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Allan Hickling and the Organs of Dormston House Sedgley 25 February 2010

In the period of the late 1950s through to the end of the ‘70s the small town of Sedgley in the Black Country area of South Staffordshire was a Mecca for enthusiasts of the Theatre Organ. Why was this so? Well, because in Sedgley lived a gentleman who was a theatre organ enthusiast ‘par excellance’, his name was Allan Hickling.

Allan was born in Nottingham but when he was very young his father obtained a job in Stourbridge in South Staffordshire and so the Hickling Family moved to the Black Country. The young Allan grew up and made his living initially as a manufacturing chemist. Among the enterprises which he owned were Mennex Snuff and Newball and Mason Food Flavourings. Eventually he expanded his interests to embrace the Property World becoming involved in shops and factories and specifically an industrial estate. In addition to his professional interests this very busy man was also involved in local politics being, at various times, on Sedgley, Dudley and Staffordshire Councils.

By the 1950s Allan was in a position to pursue with greater energy an interest he had always had, namely the Organ. He had, by now, purchased Dormston House a large Georgian property near the centre of Sedgley between Wolverhampton and Dudley. One of his friends was Eldon B. Firmstone who had in his home, Wordsley Manor near Stourbridge, a three manual Christie theatre organ which Hill Norman and Beard had installed in the mid 1930s. This gave Allan the idea, now that he had a home large enough, to install an organ of his own. Initially he purchased a three manual classical organ from the Marquis of Lansdown which had been installed in Bowood House in Wiltshire. This was the first organ to grace the Music Room of Dormston House.

Allan’s great love, however, was the Theatre Organ and particularly the Wurlitzer which he regarded as tonally and in build quality the best. So, in 1955 he purchased what was Britain’s first Wurlitzer organ a 2 manual 6 rank model D from the Gaumont (originally New Picture House) Walsall. This was stripped down and completely overhauled before it replaced the Lansdown Organ in his music room where it was complete in time for Christmas 1955. The first ‘name’ organist to play it very soon afterwards being George Blackmore.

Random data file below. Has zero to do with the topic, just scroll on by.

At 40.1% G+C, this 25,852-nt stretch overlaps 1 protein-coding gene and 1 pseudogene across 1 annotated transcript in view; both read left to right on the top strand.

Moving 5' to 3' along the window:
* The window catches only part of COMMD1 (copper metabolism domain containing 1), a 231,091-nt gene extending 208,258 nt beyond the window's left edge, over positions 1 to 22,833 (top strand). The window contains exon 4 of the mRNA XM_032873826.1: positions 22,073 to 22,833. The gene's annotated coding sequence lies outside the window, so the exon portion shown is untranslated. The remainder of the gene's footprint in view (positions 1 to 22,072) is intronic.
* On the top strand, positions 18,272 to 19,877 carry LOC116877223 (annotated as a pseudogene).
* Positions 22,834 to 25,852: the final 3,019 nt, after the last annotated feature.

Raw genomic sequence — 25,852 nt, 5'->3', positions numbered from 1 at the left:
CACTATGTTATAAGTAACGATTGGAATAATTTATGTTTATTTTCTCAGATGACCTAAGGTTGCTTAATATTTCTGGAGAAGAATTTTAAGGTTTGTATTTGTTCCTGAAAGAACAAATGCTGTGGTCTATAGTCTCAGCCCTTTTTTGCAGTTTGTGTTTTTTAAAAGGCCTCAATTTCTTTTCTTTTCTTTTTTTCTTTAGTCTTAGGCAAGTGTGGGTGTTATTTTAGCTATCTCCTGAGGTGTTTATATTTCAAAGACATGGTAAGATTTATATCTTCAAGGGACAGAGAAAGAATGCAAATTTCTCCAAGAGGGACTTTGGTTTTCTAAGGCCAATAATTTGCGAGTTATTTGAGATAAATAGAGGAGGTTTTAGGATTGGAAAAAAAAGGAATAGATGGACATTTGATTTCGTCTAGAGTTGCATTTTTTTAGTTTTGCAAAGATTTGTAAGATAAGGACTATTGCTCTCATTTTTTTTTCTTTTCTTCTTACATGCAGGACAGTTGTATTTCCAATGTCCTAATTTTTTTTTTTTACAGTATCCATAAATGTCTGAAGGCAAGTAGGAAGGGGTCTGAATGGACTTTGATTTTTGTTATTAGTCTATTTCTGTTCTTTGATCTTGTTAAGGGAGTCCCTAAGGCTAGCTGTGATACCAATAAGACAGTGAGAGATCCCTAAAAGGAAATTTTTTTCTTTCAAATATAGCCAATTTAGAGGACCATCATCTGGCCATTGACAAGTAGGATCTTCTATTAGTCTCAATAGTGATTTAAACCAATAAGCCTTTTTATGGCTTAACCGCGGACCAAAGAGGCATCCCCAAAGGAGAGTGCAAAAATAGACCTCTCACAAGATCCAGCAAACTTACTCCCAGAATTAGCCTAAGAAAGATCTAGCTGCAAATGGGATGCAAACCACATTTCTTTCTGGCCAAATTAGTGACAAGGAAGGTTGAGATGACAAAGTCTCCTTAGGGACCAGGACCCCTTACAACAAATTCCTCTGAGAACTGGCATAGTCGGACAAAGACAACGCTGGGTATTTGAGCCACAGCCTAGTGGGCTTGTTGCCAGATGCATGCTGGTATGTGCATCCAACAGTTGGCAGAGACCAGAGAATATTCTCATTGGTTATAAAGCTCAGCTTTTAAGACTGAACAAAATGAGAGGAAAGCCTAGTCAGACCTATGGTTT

The success of the Walsall Wurlitzer made Allan long for a larger instrument and in April 1957 he sold the Model D to Beer Congregational Church in Devon where it remains to this day. To replace it he installed the 2 manual 9 rank Wurlitzer from the City Cinema Leicester. This organ received the same stripping down and overhaul in the hands of Ronald Guy Cleese, Allan’s Organ Builder. Very soon the organ became a centre of great interest from the Press, Television, and the BBC. The list of organists who played it was a ‘Who’s Who’ of theatre organ in that period including Reginald Dixon, Robin Richmond, Gerald Shaw, Hubert Selby, John Howlett, Trevor Willetts, Vic Hammett, Clifford Birchall, Robinson Cleaver, Arnold Loxam, and two local youngsters Trevor Bolshaw and Brian Sharp. Indeed Trevor and Brian became the virtual ‘Resident Organists’ at Dormston House playing the Organ for the very many functions which were held in the Music Room. The writer recalls playing for a Conservative Party fund raising dance after which a reporter from the Local Paper came up and said ‘Cor, that organ must have fantastic speakers!’ I then had to explain to him that it was, in fact, a pipe organ.

Of the Organists listed above the instrument was broadcast by Reginald Dixon, Robin Richmond, Gerald Shaw, Hubert Selby, Vic Hammett, Robinson Cleaver, Trevor Bolshaw and Brian Sharp. Trevor also featured it on an ATV Midlands television programme called ‘The Cinema Organ at Home’.

In the 1980s a third manual was added to the organ to control some classical ranks along with a string bass on the pedals. In this form it was featured and recorded by Brian Sharp. By this time I had moved from the Midlands to the South West and gradually lost touch with Allan and ‘goings on’ at Dormston House. As Allan got older he eventually decided to dispose of his beloved Wurlitzer and it was sold to the Isle of Man Government. The rest of the Story you all know.

I am delighted not only that the Organ has now got a new home in the Villa Marina Arcade but also that it has been restored by Len Rawle to its original two manual format. It has a great place in my affections as Allan gave me many of my early opportunities at Dormston House, including my first LP record (Contrasts in Theatre Organ) and I hope that at some time in the future I may be given an opportunity to renew acquaintance with it in its Arcade Venue.

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